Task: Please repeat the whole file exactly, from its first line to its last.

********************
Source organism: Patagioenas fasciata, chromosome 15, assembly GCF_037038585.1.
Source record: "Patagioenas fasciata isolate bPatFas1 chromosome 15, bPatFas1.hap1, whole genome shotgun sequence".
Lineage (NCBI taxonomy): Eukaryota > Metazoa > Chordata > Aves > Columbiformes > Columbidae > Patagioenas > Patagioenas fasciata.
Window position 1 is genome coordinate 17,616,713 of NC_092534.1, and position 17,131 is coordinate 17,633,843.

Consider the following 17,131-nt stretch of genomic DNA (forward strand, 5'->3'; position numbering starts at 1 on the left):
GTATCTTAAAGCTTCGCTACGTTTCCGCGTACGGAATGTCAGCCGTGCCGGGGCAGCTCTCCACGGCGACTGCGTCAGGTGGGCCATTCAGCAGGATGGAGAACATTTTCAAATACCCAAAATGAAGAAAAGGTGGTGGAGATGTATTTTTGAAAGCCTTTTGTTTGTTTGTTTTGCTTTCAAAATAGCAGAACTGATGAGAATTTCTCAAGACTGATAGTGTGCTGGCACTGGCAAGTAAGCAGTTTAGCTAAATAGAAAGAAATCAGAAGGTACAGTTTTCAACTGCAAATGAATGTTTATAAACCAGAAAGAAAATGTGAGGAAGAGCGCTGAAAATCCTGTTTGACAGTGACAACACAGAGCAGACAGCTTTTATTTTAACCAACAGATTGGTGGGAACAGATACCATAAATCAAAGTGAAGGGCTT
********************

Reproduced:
Source organism: Patagioenas fasciata, chromosome 15, assembly GCF_037038585.1.
Source record: "Patagioenas fasciata isolate bPatFas1 chromosome 15, bPatFas1.hap1, whole genome shotgun sequence".
Lineage (NCBI taxonomy): Eukaryota > Metazoa > Chordata > Aves > Columbiformes > Columbidae > Patagioenas > Patagioenas fasciata.
Window position 1 is genome coordinate 17,616,713 of NC_092534.1, and position 17,131 is coordinate 17,633,843.

Consider the following 17,131-nt stretch of genomic DNA (forward strand, 5'->3'; position numbering starts at 1 on the left):
GTATCTTAAAGCTTCGCTACGTTTCCGCGTACGGAATGTCAGCCGTGCCGGGGCAGCTCTCCACGGCGACTGCGTCAGGTGGGCCATTCAGCAGGATGGAGAACATTTTCAAATACCCAAAATGAAGAAAAGGTGGTGGAGATGTATTTTTGAAAGCCTTTTGTTTGTTTGTTTTGCTTTCAAAATAGCAGAACTGATGAGAATTTCTCAAGACTGATAGTGTGCTGGCACTGGCAAGTAAGCAGTTTAGCTAAATAGAAAGAAATCAGAAGGTACAGTTTTCAACTGCAAATGAATGTTTATAAACCAGAAAGAAAATGTGAGGAAGAGCGCTGAAAATCCTGTTTGACAGTGACAACACAGAGCAGACAGCTTTTATTTTAACCAACAGATTGGTGGGAACAGATACCATAAATCAAAGTGAAGGGCTT